Image: lance ulanoff/mashable

However, a lot of Professor Einstein is disappointing. The voice is vaguely elderly and Germanic, but also sort of a buzz-filled mess. At one point the robot launched into a lengthy explanation of the universe. It was interesting, but also painful to listen to. 

Professor Einstein speaks at a raised volume, which means it’s just below a shout. Even worse, there’s no volume control on the robot or in the app.

There are a whole bunch of science topics inside the Stein-O-Matic app. Typically you read the card and then answer quiz questions.

There are a whole bunch of science topics inside the Stein-O-Matic app. Typically you read the card and then answer quiz questions.

Image: Hanson Robotics

I am learning.

I am learning.

Image: Hanson robotics

As a robot, Einstein is also disappointing, with fewer sensors than your average iPhone. Professor Einstein has no accelerometer or gyroscope, so there’s no reaction when you pick him up or knock him down. There is a camera “hidden” in his tie — it, along with two microphones hidden behind the ears and under all that white hair, is used to track you so Einstein appears to be making eye-contact. Sometimes, Einstein seems to be looking at you, but most of the time, he’s just randomly looking around the room. 

On the bright side, Professor Einstein can be pretty smart, as long as he’s connected to the Internet (he lost his connection to our office network every few minutes). You set that up through the app and then, each time you power Professor Einstein up, you have to wait for him to establish a connection. At least he tells you he’s doing so:

“Just one moment while I try to go online.

I will just need a moment to complete the connection.

Let’s get to work.”

You have to listen to this every single time you turn on the robot.

If he’s connected, Professor Einstein can answer a wide variety of questions. Most responses sound like they come straight from Wikipedia, but many are actually from Hanson Robotic’s Cloud AI.

Even though the robot is recording your voice (after “Hey Professor”) and sending it to the cloud, the system uses end-to-end encryption to protect your privacy.

There are dozens of personal questions you can ask Professor Einstein about himself, but you won’t get the answers quickly.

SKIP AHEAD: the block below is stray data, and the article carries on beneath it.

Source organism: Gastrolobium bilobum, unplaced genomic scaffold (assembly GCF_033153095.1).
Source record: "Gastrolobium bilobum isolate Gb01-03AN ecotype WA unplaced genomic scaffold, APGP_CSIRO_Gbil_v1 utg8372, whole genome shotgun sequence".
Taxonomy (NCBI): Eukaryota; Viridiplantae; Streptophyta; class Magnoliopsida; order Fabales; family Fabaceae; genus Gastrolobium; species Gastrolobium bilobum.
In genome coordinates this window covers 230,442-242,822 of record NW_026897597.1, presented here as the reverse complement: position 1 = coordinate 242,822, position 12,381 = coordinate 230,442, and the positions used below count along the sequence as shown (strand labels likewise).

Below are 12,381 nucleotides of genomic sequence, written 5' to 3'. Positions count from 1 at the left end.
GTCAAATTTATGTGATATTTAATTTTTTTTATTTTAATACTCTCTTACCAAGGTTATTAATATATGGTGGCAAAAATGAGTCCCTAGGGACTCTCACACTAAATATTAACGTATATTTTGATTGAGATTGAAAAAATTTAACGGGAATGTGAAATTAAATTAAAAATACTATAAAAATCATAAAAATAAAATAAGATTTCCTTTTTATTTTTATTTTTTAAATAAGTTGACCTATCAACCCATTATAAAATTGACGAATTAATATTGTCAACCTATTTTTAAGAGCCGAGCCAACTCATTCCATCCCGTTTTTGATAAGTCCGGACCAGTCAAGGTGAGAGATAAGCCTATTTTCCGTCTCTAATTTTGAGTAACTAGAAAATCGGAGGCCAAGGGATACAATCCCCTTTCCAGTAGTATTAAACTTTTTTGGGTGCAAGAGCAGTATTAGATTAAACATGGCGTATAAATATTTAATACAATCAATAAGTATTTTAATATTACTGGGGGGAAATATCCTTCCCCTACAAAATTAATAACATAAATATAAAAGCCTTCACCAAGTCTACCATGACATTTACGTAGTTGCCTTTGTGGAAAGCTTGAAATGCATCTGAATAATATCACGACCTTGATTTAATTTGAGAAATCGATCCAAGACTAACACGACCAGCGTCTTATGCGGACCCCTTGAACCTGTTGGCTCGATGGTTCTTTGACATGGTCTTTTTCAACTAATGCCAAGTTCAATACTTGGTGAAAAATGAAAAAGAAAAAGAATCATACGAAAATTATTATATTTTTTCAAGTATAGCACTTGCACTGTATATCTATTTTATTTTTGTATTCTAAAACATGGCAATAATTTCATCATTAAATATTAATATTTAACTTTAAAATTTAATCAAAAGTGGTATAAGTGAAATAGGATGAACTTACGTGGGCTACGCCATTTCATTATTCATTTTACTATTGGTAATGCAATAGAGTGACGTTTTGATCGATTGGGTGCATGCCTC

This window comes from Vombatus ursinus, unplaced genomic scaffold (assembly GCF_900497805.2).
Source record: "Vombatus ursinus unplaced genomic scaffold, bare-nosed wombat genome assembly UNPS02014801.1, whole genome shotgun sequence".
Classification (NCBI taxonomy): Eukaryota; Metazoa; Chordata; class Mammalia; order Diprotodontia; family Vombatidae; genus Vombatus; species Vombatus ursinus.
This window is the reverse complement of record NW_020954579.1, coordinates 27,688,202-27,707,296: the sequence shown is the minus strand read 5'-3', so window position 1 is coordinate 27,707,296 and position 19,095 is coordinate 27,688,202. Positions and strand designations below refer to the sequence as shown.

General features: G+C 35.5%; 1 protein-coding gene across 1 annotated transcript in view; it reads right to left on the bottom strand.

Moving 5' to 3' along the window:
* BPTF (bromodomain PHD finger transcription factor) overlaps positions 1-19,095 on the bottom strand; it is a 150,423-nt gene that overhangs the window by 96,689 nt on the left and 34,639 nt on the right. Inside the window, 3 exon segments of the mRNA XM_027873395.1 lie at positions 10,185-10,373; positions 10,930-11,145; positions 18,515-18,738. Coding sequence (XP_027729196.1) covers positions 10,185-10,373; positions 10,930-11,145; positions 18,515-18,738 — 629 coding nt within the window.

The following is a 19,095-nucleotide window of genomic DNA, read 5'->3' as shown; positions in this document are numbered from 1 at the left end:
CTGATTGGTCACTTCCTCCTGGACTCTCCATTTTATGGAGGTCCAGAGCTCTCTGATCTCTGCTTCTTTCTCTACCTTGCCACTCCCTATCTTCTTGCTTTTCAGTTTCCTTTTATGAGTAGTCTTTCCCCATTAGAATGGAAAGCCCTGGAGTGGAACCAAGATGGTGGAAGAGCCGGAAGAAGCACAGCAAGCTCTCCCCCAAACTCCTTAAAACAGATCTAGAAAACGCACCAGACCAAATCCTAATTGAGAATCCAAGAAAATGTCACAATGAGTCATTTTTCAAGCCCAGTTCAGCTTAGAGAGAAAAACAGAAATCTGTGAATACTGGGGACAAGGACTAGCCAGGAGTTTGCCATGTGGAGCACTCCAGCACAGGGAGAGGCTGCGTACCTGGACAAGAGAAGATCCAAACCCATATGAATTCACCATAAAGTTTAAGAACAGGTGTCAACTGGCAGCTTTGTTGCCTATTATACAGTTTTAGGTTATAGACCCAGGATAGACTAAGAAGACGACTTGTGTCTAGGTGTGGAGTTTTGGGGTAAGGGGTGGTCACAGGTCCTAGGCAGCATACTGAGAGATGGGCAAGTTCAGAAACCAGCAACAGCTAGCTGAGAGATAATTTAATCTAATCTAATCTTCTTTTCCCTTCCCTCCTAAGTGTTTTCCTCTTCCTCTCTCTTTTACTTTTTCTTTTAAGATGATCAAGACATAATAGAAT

Professor Einstein is most effective when he’s working in concert with the app, which is full of science courses (or cards), quizzes, and games. I did feel like I was learning about science and appreciated that every time I answered questions correctly, Professor Einstein cheered my results. He also commented when I got something wrong.

Sometimes Professor Einstein explains things at length, peppering his commentary with terrible jokes:

“It’s called the Goldilocks Zone because scientists are terrible at naming things, Just ask Uranus.”

Good outfit, Einstein.

Good outfit, Einstein.

Image: LANCE ULANOFF/MASHABLE

The Professor also has a collection of entertaining pre-built animation routines, which you can access by saying the right phrase (no need for a “Hey Professor”). They include sticking out his tongue, dancing, and giving you a big, creepy smile. I had trouble making many of these work, partly because the included Quick Start manual mangled some of the commands. For example, in the manual it says, “Stick out your tongue,” but the robot only responds to “Stick your tongue out.”

Interaction with Professor Einstein can be painfully slow, mostly because the bot is sending queries out to the cloud.

Here’s how one interaction went: 

I said, “Hey Professor,”

And then I waited.

A few seconds later he replied, “Yes, that’s me.”

Then I asked him to tell me a joke.

He replied, “One moment.”

And I waited.

Then he replied, “Here’s a good one.”

I’d tell you the joke, but the the speech is so poor that I didn’t even catch all of it.

Professor Einstein gets points for an on-point Albert Einstein outfit, a life-like, expressive face, and an excellent learning app, but I would not pay $299 for a robot that responds only 70% of the time and talks (too loudly) like it swallowed a fistful of bees.

Professor Einstein

The Good

Animated, life-like face Rich, deep and fun science education app

The Bad

Slow Inconsistent operation No volume control Can’t maintain network connection

The Bottom Line

Relatively speaking, this is not one of the better toy robots we’ve tested.